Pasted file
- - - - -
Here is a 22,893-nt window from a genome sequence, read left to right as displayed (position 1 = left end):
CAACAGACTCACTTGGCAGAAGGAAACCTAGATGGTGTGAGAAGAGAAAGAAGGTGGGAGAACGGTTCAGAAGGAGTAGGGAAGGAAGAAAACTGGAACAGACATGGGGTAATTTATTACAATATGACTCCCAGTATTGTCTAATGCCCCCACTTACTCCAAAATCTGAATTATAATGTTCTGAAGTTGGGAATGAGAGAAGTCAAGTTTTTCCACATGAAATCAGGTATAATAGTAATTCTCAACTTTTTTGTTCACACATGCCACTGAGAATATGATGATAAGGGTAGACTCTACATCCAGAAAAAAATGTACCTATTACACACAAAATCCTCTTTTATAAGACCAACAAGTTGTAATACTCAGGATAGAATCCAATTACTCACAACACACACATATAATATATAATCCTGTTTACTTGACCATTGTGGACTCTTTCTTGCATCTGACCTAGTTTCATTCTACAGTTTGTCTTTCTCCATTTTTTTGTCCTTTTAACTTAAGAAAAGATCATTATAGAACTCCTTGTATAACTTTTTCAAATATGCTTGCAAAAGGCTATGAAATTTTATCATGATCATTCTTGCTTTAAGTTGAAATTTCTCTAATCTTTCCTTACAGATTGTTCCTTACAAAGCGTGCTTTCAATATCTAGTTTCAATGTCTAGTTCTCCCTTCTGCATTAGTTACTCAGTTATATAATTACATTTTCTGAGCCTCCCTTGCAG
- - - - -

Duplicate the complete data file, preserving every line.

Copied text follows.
Here is a 22,893-nt window from a genome sequence, read left to right as displayed (position 1 = left end):
CAACAGACTCACTTGGCAGAAGGAAACCTAGATGGTGTGAGAAGAGAAAGAAGGTGGGAGAACGGTTCAGAAGGAGTAGGGAAGGAAGAAAACTGGAACAGACATGGGGTAATTTATTACAATATGACTCCCAGTATTGTCTAATGCCCCCACTTACTCCAAAATCTGAATTATAATGTTCTGAAGTTGGGAATGAGAGAAGTCAAGTTTTTCCACATGAAATCAGGTATAATAGTAATTCTCAACTTTTTTGTTCACACATGCCACTGAGAATATGATGATAAGGGTAGACTCTACATCCAGAAAAAAATGTACCTATTACACACAAAATCCTCTTTTATAAGACCAACAAGTTGTAATACTCAGGATAGAATCCAATTACTCACAACACACACATATAATATATAATCCTGTTTACTTGACCATTGTGGACTCTTTCTTGCATCTGACCTAGTTTCATTCTACAGTTTGTCTTTCTCCATTTTTTTGTCCTTTTAACTTAAGAAAAGATCATTATAGAACTCCTTGTATAACTTTTTCAAATATGCTTGCAAAAGGCTATGAAATTTTATCATGATCATTCTTGCTTTAAGTTGAAATTTCTCTAATCTTTCCTTACAGATTGTTCCTTACAAAGCGTGCTTTCAATATCTAGTTTCAATGTCTAGTTCTCCCTTCTGCATTAGTTACTCAGTTATATAATTACATTTTCTGAGCCTCCCTTGCAG